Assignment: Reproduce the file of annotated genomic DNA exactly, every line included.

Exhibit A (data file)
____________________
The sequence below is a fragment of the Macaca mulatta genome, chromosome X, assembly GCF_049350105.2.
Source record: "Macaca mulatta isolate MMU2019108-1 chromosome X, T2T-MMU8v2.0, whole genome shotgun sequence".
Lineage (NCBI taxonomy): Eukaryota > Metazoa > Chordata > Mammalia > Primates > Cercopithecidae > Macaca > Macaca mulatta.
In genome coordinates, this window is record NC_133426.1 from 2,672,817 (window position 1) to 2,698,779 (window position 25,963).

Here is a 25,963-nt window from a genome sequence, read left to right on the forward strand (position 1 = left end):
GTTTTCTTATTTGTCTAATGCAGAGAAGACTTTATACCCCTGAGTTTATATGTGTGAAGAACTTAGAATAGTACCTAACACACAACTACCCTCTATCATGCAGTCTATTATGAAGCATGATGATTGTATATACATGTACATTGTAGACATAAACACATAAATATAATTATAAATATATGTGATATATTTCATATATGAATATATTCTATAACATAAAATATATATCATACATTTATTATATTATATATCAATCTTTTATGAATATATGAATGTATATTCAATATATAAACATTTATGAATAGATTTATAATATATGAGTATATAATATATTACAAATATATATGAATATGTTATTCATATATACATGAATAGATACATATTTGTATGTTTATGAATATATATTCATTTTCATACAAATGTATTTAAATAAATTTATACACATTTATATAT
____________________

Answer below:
The sequence below is a fragment of the Macaca mulatta genome, chromosome X, assembly GCF_049350105.2.
Source record: "Macaca mulatta isolate MMU2019108-1 chromosome X, T2T-MMU8v2.0, whole genome shotgun sequence".
Lineage (NCBI taxonomy): Eukaryota > Metazoa > Chordata > Mammalia > Primates > Cercopithecidae > Macaca > Macaca mulatta.
In genome coordinates, this window is record NC_133426.1 from 2,672,817 (window position 1) to 2,698,779 (window position 25,963).

Here is a 25,963-nt window from a genome sequence, read left to right on the forward strand (position 1 = left end):
GTTTTCTTATTTGTCTAATGCAGAGAAGACTTTATACCCCTGAGTTTATATGTGTGAAGAACTTAGAATAGTACCTAACACACAACTACCCTCTATCATGCAGTCTATTATGAAGCATGATGATTGTATATACATGTACATTGTAGACATAAACACATAAATATAATTATAAATATATGTGATATATTTCATATATGAATATATTCTATAACATAAAATATATATCATACATTTATTATATTATATATCAATCTTTTATGAATATATGAATGTATATTCAATATATAAACATTTATGAATAGATTTATAATATATGAGTATATAATATATTACAAATATATATGAATATGTTATTCATATATACATGAATAGATACATATTTGTATGTTTATGAATATATATTCATTTTCATACAAATGTATTTAAATAAATTTATACACATTTATATAT